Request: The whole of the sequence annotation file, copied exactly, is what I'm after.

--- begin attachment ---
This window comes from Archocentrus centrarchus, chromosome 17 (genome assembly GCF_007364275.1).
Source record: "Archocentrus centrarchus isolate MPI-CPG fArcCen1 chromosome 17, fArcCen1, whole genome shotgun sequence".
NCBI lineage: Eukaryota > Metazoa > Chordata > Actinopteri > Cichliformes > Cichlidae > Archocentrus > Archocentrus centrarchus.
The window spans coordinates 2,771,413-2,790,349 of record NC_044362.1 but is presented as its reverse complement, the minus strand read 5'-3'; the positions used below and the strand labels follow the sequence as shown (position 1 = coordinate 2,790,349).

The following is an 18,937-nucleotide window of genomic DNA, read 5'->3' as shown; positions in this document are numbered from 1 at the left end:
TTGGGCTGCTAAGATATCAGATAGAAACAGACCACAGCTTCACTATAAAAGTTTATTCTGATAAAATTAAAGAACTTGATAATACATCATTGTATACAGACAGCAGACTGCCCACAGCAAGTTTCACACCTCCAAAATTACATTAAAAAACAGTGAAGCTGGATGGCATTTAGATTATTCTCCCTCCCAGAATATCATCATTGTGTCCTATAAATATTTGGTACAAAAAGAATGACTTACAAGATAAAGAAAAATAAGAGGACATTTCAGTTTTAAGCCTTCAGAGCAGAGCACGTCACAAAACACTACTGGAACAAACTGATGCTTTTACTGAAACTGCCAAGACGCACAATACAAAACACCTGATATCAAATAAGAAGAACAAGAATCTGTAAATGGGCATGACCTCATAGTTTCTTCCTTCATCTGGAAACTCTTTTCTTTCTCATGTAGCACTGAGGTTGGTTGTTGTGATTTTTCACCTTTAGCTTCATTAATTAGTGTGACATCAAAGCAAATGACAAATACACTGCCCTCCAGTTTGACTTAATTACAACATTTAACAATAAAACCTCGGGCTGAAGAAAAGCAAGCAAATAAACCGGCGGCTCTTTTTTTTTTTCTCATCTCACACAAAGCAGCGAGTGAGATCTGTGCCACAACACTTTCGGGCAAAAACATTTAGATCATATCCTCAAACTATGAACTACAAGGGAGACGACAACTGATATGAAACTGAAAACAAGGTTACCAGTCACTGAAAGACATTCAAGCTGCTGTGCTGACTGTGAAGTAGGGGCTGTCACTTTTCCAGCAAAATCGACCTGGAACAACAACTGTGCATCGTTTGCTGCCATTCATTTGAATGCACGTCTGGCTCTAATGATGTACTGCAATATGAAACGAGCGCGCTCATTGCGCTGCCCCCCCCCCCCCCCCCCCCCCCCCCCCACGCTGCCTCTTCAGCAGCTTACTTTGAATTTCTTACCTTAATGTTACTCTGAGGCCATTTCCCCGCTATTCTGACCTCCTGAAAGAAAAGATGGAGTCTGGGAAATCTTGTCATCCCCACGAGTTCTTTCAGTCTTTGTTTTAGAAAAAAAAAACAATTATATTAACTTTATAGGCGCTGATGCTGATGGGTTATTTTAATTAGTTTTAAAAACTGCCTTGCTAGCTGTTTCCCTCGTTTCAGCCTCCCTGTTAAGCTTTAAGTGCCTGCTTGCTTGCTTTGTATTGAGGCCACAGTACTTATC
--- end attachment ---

This window comes from Archocentrus centrarchus, chromosome 17 (genome assembly GCF_007364275.1).
Source record: "Archocentrus centrarchus isolate MPI-CPG fArcCen1 chromosome 17, fArcCen1, whole genome shotgun sequence".
NCBI lineage: Eukaryota > Metazoa > Chordata > Actinopteri > Cichliformes > Cichlidae > Archocentrus > Archocentrus centrarchus.
The window spans coordinates 2,771,413-2,790,349 of record NC_044362.1 but is presented as its reverse complement, the minus strand read 5'-3'; the positions used below and the strand labels follow the sequence as shown (position 1 = coordinate 2,790,349).

The following is an 18,937-nucleotide window of genomic DNA, read 5'->3' as shown; positions in this document are numbered from 1 at the left end:
TTGGGCTGCTAAGATATCAGATAGAAACAGACCACAGCTTCACTATAAAAGTTTATTCTGATAAAATTAAAGAACTTGATAATACATCATTGTATACAGACAGCAGACTGCCCACAGCAAGTTTCACACCTCCAAAATTACATTAAAAAACAGTGAAGCTGGATGGCATTTAGATTATTCTCCCTCCCAGAATATCATCATTGTGTCCTATAAATATTTGGTACAAAAAGAATGACTTACAAGATAAAGAAAAATAAGAGGACATTTCAGTTTTAAGCCTTCAGAGCAGAGCACGTCACAAAACACTACTGGAACAAACTGATGCTTTTACTGAAACTGCCAAGACGCACAATACAAAACACCTGATATCAAATAAGAAGAACAAGAATCTGTAAATGGGCATGACCTCATAGTTTCTTCCTTCATCTGGAAACTCTTTTCTTTCTCATGTAGCACTGAGGTTGGTTGTTGTGATTTTTCACCTTTAGCTTCATTAATTAGTGTGACATCAAAGCAAATGACAAATACACTGCCCTCCAGTTTGACTTAATTACAACATTTAACAATAAAACCTCGGGCTGAAGAAAAGCAAGCAAATAAACCGGCGGCTCTTTTTTTTTTTCTCATCTCACACAAAGCAGCGAGTGAGATCTGTGCCACAACACTTTCGGGCAAAAACATTTAGATCATATCCTCAAACTATGAACTACAAGGGAGACGACAACTGATATGAAACTGAAAACAAGGTTACCAGTCACTGAAAGACATTCAAGCTGCTGTGCTGACTGTGAAGTAGGGGCTGTCACTTTTCCAGCAAAATCGACCTGGAACAACAACTGTGCATCGTTTGCTGCCATTCATTTGAATGCACGTCTGGCTCTAATGATGTACTGCAATATGAAACGAGCGCGCTCATTGCGCTGCCCCCCCCCCCCCCCCCCCCCCCCCCCCACGCTGCCTCTTCAGCAGCTTACTTTGAATTTCTTACCTTAATGTTACTCTGAGGCCATTTCCCCGCTATTCTGACCTCCTGAAAGAAAAGATGGAGTCTGGGAAATCTTGTCATCCCCACGAGTTCTTTCAGTCTTTGTTTTAGAAAAAAAAAACAATTATATTAACTTTATAGGCGCTGATGCTGATGGGTTATTTTAATTAGTTTTAAAAACTGCCTTGCTAGCTGTTTCCCTCGTTTCAGCCTCCCTGTTAAGCTTTAAGTGCCTGCTTGCTTGCTTTGTATTGAGGCCACAGTACTTATC